The Perils Of Changing WordPress Themes

Daniel Scocco recently answered a reader question which asked, How frequently should we change the WordPress theme that we use for our blog?. In one line, Daniel hits the nail on the head with “As seldom as possible”.

This is a topic I’ve been discussing with others regarding the long term consequences of using and changing WordPress themes. Immediately from a branding point of view, you don’t want to change themes every other week or every other month for that matter. It’s best to find a design you can stick with for a prolonged period of time not only to build your identity, but give readers a feeling of expectation. When your design changes numerous times a year, readers are forced to find bits and pieces of information which becomes a frustrating experience.

Another thing you want to consider before plunking down on a specific theme is the way in which you’ll present content. While that 600 pixels you used to present large images to go with your content looks good now, what if you want to change to a theme somewhere down the road which doesn’t have a 600 pixel wide content area? Thankfully, Justin Tadlock published a trick which can be used to mitigate this issue.

Overall, I agree with Daniel in that you should stick to one design for as long as possible and only do a redesign when it’s absolutely necessary or when it’s in your best interests. People don’t like change so in the end, you probably will never win that battle but changing too often too soon is much worst.

6 thoughts on “The Perils Of Changing WordPress Themes

  1. I understand that recognizability (is that a word?) and personal branding are important. But keeping things fresh is just as important. I don’t change themes often (i like the layout of my current theme), but I change graphics on the site fairly regularly.

    Being a graphic designer I like to keep things looking a little different while the basic layout stays the same. It gives the reader a sense of familiarity and variety.

  2. I do think though that as time goes on there is more of a need to redesign some aspects of your blog. The longer your blog has been online the more content you will have so you need to try and present this information to visitors in the best way.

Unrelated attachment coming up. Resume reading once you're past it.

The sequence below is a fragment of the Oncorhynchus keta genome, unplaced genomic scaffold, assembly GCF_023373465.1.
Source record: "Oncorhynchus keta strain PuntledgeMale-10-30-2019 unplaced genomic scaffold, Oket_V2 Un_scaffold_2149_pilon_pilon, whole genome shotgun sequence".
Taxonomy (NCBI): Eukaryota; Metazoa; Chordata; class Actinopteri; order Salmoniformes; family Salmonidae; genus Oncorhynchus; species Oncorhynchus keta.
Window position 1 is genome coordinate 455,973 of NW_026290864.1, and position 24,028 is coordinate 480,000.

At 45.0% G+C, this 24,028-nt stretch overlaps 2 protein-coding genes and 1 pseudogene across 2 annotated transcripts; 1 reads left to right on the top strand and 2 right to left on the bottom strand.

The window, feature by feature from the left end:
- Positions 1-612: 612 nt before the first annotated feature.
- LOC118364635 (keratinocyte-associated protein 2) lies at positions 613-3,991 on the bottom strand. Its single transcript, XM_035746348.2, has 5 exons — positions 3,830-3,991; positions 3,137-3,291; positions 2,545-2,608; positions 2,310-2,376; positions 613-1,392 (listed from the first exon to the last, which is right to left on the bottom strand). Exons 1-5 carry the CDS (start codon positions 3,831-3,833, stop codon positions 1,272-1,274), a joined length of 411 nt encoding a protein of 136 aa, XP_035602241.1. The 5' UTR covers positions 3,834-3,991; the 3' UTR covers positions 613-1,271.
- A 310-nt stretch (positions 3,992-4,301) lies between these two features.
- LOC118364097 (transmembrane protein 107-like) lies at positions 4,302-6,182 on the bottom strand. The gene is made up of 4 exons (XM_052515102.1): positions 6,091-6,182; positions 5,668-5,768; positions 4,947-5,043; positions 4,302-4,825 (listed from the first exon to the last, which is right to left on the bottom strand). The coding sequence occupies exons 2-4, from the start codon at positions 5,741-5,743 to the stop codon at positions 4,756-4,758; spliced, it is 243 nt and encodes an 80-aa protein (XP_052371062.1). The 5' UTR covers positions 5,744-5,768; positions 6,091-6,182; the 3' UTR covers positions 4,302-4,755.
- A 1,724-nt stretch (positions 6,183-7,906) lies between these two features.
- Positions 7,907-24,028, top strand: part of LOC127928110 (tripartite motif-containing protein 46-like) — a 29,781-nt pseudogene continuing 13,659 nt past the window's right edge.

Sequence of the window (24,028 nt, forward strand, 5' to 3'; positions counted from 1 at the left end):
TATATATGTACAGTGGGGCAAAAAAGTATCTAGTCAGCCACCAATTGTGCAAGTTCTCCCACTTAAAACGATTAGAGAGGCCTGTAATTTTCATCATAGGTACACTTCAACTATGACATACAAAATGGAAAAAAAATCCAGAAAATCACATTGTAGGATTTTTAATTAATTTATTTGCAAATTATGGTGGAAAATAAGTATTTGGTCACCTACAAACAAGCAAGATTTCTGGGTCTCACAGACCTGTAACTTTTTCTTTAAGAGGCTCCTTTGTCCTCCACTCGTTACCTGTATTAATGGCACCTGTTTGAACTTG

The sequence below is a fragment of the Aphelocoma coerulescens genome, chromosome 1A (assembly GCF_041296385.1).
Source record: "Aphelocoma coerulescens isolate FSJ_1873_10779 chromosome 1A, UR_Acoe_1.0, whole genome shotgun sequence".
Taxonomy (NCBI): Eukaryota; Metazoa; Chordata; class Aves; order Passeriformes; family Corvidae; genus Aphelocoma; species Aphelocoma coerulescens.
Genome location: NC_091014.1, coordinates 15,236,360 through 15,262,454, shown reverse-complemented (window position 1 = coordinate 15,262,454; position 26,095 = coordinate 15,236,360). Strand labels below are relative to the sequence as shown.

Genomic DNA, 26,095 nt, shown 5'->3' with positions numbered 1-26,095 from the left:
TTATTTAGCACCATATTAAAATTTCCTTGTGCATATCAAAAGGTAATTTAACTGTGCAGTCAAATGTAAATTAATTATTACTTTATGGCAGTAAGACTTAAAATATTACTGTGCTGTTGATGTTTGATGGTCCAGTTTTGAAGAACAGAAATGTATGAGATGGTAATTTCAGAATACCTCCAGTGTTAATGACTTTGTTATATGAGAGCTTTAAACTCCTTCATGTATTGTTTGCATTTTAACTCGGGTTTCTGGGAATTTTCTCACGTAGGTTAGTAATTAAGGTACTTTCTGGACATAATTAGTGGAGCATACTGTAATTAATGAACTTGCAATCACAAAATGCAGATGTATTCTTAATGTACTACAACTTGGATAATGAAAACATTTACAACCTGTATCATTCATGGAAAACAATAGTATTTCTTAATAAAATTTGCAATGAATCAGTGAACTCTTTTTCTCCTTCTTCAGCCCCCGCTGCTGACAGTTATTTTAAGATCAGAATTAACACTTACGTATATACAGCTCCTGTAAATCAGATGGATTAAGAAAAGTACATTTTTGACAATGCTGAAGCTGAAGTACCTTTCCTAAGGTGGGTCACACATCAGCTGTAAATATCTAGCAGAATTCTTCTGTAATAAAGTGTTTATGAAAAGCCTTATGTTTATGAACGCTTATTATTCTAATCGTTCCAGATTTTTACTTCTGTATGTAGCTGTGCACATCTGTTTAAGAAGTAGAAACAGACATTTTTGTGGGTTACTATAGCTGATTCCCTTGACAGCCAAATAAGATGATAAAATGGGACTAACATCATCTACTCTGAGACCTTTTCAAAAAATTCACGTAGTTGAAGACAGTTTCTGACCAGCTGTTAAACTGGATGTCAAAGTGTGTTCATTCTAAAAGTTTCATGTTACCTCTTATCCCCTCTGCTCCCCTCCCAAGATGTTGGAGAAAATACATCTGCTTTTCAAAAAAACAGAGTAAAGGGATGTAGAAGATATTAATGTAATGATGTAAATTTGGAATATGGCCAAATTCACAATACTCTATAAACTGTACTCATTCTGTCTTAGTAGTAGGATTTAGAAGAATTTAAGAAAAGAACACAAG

Also, sometimes a redesign is required in order to better integrate advertisements into the blog. I’ve seen many blogs who have just added more and more ads to their blog and it seems overkill but then they get the blog redesigned in a better way and it seems fine, even though the same number of ads are being displayed.

  3. Well, we may have to agree to disagree. While I don’t think one should stick with the same look and feel since it will eventually become stale, I also don’t think major redesigns should be commonplace. I’d rather see someone have a redesign and then just do a rearrangement of material, and perhaps a few color changes instead of a complete reworking of the site.

    Sure, end users shouldn’t stop you from progressing, but I was highlighting the fact that it doesn’t matter what you do when you have a large enough audience, you can’t win. So in the end, it comes down to personal taste and interests and hoping that the same tastes and interest are the same with your audience.

  4. I disagree with this. I don’t think you should stick to the one design for too long.

    Sure, no one likes change, but you can’t let readers stop you from progressing. Facebook recently changed their design and there was an uproar about it but I can think that was more to do about not informing users about it as once everyone got used to the new design they liked it.

    The same can be said about web development sites. has one of the best designs I’ve ever seen for a community but when they changed it to this design a few years back everyone was pissed off.

    ProBlogger is another good example. Darren changed the design of his blog a year or so ago. The previous design was very good but he still changed it and in my opinion the design is better. TechCrunch have also changed their design frequently over the last year though their changes have been more subtle and have kept the general style and feel of the original design.

    Of course, it’s silly and counter productive to be changing your design every other month. But I think it’s worthwhile changing it once a year or once every two years. As long as readers can still navigate the site and find all your information easily then a rebranding can not only improve your sites design but also increase traffic.

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